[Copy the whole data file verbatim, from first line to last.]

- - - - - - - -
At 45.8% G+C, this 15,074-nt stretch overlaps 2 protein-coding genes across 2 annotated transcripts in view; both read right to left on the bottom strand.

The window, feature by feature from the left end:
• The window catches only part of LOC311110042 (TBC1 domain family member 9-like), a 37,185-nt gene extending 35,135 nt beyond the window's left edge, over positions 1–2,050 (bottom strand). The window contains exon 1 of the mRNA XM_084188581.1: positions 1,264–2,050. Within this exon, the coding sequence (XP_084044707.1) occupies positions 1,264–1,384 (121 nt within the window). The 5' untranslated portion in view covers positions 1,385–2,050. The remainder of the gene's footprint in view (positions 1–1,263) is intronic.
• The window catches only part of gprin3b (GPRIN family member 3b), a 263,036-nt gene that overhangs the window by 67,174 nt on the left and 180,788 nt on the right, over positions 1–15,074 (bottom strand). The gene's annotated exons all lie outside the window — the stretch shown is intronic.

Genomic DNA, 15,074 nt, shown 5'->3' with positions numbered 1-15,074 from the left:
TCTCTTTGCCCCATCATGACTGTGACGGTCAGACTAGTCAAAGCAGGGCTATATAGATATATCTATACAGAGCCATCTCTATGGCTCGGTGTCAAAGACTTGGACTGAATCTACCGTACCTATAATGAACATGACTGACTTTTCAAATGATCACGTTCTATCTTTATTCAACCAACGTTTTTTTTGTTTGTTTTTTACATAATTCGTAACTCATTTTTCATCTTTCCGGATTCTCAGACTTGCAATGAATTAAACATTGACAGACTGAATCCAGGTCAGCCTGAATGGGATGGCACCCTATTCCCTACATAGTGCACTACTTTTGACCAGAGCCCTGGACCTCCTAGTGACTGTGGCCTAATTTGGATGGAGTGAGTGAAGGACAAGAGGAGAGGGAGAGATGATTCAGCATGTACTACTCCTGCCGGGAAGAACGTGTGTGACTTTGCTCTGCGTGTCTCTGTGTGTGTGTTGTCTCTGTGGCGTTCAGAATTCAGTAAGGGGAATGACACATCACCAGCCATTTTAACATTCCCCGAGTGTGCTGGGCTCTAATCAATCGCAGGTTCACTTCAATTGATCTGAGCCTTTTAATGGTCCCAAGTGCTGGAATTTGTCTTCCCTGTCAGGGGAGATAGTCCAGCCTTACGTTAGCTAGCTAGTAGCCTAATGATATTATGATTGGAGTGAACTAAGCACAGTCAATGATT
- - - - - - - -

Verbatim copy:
At 45.8% G+C, this 15,074-nt stretch overlaps 2 protein-coding genes across 2 annotated transcripts in view; both read right to left on the bottom strand.

The window, feature by feature from the left end:
• The window catches only part of LOC311110042 (TBC1 domain family member 9-like), a 37,185-nt gene extending 35,135 nt beyond the window's left edge, over positions 1–2,050 (bottom strand). The window contains exon 1 of the mRNA XM_084188581.1: positions 1,264–2,050. Within this exon, the coding sequence (XP_084044707.1) occupies positions 1,264–1,384 (121 nt within the window). The 5' untranslated portion in view covers positions 1,385–2,050. The remainder of the gene's footprint in view (positions 1–1,263) is intronic.
• The window catches only part of gprin3b (GPRIN family member 3b), a 263,036-nt gene that overhangs the window by 67,174 nt on the left and 180,788 nt on the right, over positions 1–15,074 (bottom strand). The gene's annotated exons all lie outside the window — the stretch shown is intronic.

Genomic DNA, 15,074 nt, shown 5'->3' with positions numbered 1-15,074 from the left:
TCTCTTTGCCCCATCATGACTGTGACGGTCAGACTAGTCAAAGCAGGGCTATATAGATATATCTATACAGAGCCATCTCTATGGCTCGGTGTCAAAGACTTGGACTGAATCTACCGTACCTATAATGAACATGACTGACTTTTCAAATGATCACGTTCTATCTTTATTCAACCAACGTTTTTTTTGTTTGTTTTTTACATAATTCGTAACTCATTTTTCATCTTTCCGGATTCTCAGACTTGCAATGAATTAAACATTGACAGACTGAATCCAGGTCAGCCTGAATGGGATGGCACCCTATTCCCTACATAGTGCACTACTTTTGACCAGAGCCCTGGACCTCCTAGTGACTGTGGCCTAATTTGGATGGAGTGAGTGAAGGACAAGAGGAGAGGGAGAGATGATTCAGCATGTACTACTCCTGCCGGGAAGAACGTGTGTGACTTTGCTCTGCGTGTCTCTGTGTGTGTGTTGTCTCTGTGGCGTTCAGAATTCAGTAAGGGGAATGACACATCACCAGCCATTTTAACATTCCCCGAGTGTGCTGGGCTCTAATCAATCGCAGGTTCACTTCAATTGATCTGAGCCTTTTAATGGTCCCAAGTGCTGGAATTTGTCTTCCCTGTCAGGGGAGATAGTCCAGCCTTACGTTAGCTAGCTAGTAGCCTAATGATATTATGATTGGAGTGAACTAAGCACAGTCAATGATT